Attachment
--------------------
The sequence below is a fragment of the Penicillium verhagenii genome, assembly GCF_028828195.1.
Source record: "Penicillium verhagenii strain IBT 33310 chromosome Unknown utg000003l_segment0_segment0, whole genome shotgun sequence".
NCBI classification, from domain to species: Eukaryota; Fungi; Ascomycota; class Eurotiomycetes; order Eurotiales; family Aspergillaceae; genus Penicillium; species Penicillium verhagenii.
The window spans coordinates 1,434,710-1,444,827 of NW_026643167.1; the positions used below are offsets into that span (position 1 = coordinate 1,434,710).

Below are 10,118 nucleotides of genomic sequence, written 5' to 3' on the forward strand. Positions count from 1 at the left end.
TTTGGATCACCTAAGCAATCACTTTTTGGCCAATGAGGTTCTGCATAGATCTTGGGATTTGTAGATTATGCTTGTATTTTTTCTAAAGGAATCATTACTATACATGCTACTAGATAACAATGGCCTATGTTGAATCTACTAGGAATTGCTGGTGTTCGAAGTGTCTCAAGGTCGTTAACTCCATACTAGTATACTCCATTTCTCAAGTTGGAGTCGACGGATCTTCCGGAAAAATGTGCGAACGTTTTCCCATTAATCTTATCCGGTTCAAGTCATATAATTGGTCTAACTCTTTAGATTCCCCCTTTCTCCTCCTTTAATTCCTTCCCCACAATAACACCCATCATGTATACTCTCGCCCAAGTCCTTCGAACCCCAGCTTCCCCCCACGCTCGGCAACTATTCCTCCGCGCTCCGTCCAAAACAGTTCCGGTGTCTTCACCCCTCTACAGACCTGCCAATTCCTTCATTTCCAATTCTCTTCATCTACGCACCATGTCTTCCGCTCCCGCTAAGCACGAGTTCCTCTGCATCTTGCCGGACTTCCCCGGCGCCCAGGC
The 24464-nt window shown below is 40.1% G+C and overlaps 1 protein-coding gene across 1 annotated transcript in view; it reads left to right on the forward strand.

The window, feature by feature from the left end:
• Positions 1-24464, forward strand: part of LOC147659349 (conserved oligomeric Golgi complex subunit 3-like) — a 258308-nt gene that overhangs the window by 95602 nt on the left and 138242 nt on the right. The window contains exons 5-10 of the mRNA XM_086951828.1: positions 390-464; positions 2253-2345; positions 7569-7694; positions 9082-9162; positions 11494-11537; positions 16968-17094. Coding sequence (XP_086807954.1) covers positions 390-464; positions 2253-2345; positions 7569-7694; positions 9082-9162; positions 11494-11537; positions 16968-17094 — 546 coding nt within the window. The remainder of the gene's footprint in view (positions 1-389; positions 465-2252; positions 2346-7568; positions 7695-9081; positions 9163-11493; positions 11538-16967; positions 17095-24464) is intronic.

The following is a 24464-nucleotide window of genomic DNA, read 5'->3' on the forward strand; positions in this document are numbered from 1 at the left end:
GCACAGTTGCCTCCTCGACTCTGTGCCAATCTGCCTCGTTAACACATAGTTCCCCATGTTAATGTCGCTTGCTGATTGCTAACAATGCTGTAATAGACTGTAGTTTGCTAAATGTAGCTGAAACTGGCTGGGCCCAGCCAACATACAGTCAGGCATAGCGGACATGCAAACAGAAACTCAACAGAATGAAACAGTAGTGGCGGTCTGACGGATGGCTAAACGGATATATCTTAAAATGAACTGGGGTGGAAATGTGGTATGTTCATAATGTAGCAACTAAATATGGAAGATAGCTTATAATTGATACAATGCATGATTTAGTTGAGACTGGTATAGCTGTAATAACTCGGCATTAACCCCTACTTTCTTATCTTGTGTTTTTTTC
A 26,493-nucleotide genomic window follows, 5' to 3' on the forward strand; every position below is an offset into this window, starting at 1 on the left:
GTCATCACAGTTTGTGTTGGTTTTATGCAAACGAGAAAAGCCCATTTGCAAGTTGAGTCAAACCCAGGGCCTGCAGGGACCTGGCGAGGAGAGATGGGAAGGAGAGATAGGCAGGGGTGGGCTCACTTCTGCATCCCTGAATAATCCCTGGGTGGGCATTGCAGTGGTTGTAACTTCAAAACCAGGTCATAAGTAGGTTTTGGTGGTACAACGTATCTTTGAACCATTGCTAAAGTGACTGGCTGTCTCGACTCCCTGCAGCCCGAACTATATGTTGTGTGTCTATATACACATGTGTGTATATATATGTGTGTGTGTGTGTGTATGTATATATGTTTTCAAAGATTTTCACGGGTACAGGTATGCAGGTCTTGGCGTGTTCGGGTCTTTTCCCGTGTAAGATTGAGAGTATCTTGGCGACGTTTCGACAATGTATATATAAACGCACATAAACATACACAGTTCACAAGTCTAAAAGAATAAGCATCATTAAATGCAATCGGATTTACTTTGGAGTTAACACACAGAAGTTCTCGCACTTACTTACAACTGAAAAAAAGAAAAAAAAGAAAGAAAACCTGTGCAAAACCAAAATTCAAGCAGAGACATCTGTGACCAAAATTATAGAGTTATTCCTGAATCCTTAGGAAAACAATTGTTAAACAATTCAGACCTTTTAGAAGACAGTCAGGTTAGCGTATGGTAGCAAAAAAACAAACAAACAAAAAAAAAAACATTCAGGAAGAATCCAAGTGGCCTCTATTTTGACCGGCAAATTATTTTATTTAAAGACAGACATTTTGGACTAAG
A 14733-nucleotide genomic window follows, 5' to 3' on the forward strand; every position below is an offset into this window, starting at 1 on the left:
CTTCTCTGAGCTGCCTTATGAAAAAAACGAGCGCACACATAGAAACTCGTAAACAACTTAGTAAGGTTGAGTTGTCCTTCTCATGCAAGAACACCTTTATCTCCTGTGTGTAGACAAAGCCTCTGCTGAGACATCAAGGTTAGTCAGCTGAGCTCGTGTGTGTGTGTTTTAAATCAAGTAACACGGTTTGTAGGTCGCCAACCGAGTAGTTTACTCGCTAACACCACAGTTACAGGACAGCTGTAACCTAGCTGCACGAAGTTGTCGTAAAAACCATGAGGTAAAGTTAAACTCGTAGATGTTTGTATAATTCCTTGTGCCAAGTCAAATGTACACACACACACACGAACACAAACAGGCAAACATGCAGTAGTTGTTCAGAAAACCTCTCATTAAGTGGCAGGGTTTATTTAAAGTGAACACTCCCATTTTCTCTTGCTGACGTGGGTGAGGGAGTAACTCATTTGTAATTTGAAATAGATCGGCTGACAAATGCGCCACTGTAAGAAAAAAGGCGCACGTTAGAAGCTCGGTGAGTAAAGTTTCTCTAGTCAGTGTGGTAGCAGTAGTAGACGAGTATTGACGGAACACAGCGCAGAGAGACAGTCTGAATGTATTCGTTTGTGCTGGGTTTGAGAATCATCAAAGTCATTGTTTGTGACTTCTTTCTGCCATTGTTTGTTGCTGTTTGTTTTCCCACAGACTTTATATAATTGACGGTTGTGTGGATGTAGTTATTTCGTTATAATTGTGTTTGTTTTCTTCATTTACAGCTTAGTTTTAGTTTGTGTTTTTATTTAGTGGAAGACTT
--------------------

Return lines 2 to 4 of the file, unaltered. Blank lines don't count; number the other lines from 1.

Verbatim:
Source record: "Penicillium verhagenii strain IBT 33310 chromosome Unknown utg000003l_segment0_segment0, whole genome shotgun sequence".
NCBI classification, from domain to species: Eukaryota; Fungi; Ascomycota; class Eurotiomycetes; order Eurotiales; family Aspergillaceae; genus Penicillium; species Penicillium verhagenii.
The window spans coordinates 1,434,710-1,444,827 of NW_026643167.1; the positions used below are offsets into that span (position 1 = coordinate 1,434,710).